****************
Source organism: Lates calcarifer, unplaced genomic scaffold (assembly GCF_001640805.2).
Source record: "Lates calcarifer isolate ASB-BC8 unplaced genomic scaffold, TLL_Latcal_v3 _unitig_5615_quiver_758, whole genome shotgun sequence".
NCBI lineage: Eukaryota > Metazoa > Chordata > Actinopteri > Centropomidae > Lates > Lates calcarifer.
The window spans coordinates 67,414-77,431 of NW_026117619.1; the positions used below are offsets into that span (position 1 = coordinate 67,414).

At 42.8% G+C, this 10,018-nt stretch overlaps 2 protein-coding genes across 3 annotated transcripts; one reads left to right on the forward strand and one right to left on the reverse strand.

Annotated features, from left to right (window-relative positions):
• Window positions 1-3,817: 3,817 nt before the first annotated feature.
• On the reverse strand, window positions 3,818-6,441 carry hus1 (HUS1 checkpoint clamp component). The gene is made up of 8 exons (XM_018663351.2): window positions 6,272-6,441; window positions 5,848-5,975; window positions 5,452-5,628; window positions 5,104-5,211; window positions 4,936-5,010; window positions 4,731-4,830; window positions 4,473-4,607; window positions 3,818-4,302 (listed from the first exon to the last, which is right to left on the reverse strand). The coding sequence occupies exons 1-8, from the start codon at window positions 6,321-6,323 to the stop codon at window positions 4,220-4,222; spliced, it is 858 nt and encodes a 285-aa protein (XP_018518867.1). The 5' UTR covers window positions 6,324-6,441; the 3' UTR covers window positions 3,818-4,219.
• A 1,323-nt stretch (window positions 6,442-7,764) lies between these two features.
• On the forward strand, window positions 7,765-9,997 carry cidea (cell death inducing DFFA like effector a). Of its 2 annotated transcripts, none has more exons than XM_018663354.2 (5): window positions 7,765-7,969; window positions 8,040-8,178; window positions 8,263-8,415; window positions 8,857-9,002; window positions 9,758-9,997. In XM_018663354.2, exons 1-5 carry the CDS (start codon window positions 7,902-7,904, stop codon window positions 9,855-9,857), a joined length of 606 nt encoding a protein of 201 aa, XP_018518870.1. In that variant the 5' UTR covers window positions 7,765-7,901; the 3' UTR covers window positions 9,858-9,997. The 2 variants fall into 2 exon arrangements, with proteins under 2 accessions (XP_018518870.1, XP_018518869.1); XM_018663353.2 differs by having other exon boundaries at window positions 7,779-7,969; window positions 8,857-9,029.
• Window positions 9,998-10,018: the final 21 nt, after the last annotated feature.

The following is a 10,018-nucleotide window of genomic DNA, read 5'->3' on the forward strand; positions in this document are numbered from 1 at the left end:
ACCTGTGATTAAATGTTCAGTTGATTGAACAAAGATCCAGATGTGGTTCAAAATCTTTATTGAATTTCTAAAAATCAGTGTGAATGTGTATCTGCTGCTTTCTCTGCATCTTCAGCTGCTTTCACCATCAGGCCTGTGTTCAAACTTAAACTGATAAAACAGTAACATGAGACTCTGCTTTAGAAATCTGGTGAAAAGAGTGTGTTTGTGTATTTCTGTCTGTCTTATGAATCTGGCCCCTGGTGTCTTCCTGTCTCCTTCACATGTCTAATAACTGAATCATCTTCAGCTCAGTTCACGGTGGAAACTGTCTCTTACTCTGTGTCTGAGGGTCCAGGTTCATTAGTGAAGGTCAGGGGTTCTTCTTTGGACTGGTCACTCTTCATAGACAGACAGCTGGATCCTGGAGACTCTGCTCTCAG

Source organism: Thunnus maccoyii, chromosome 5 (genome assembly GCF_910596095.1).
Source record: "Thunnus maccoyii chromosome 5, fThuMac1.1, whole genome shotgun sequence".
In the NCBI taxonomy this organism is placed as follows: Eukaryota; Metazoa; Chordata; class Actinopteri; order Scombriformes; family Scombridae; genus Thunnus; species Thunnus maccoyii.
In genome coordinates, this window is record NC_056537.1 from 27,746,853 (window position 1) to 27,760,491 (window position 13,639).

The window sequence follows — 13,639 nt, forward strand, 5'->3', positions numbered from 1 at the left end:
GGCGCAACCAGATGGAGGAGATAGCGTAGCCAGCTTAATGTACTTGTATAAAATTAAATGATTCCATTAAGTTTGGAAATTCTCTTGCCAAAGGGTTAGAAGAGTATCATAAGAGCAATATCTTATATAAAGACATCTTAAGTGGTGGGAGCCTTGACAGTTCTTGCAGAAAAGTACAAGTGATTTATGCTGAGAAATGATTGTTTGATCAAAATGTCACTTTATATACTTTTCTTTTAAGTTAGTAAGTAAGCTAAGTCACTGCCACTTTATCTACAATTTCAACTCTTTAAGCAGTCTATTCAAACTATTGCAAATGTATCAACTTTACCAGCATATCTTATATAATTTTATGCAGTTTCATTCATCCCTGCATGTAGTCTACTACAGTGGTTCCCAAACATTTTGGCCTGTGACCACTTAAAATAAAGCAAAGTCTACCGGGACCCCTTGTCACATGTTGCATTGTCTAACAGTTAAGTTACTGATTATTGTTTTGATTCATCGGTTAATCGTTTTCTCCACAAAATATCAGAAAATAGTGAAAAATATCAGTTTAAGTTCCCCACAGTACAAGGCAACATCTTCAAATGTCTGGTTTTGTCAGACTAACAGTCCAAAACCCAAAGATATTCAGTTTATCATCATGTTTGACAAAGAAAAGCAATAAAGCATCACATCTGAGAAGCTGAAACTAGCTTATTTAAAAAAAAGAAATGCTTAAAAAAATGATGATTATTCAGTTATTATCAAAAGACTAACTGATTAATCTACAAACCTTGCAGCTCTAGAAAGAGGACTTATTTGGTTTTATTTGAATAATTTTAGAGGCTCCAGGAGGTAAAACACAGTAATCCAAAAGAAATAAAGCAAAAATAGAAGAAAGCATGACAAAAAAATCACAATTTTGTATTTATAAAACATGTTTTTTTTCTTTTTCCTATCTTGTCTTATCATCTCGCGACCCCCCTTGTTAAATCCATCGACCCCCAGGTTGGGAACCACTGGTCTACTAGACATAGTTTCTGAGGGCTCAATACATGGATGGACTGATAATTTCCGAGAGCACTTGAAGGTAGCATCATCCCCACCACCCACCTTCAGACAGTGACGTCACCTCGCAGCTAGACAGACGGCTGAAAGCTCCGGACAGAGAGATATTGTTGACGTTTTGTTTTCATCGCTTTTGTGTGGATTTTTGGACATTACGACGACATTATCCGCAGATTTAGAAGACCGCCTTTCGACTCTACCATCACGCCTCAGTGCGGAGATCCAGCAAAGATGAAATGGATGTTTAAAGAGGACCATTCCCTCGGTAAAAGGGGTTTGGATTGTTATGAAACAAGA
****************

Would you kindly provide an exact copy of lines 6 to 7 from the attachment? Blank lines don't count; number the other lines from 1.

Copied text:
Annotated features, from left to right (window-relative positions):
• Window positions 1-3,817: 3,817 nt before the first annotated feature.